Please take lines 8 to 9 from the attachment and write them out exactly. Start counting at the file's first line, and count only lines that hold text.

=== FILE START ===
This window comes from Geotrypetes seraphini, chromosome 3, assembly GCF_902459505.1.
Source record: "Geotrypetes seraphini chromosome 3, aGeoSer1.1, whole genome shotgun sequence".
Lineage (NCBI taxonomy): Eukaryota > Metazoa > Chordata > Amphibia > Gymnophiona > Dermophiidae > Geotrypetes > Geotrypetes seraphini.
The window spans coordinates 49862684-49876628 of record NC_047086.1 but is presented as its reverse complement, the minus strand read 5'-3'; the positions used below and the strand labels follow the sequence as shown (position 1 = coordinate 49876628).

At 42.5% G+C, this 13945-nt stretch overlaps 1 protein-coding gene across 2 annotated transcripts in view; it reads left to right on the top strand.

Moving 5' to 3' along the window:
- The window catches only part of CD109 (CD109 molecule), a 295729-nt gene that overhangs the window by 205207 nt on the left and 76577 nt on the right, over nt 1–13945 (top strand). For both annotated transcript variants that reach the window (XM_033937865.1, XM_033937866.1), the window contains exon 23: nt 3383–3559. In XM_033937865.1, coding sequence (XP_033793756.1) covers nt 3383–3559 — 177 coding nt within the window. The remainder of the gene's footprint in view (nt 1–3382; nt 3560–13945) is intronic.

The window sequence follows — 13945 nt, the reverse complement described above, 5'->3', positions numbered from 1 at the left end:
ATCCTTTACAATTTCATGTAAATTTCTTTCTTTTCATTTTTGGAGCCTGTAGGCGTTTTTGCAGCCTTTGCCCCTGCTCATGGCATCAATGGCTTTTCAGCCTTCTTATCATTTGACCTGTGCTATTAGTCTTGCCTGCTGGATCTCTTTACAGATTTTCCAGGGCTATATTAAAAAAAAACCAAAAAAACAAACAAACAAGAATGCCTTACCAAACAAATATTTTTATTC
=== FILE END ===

The window sequence follows — 13945 nt, the reverse complement described above, 5'->3', positions numbered from 1 at the left end:
ATCCTTTACAATTTCATGTAAATTTCTTTCTTTTCATTTTTGGAGCCTGTAGGCGTTTTTGCAGCCTTTGCCCCTGCTCATGGCATCAATGGCTTTTCAGCCTTCTTATCATTTGACCTGTGCTATTAGTCTTGCCTGCTGGATCTCTTTACAGATTTTCCAGGGCTATATTAAAAAAAAACCAAAAAAACAAACAAACAAGAATGCCTTACCAAACAAATATTTTTATTC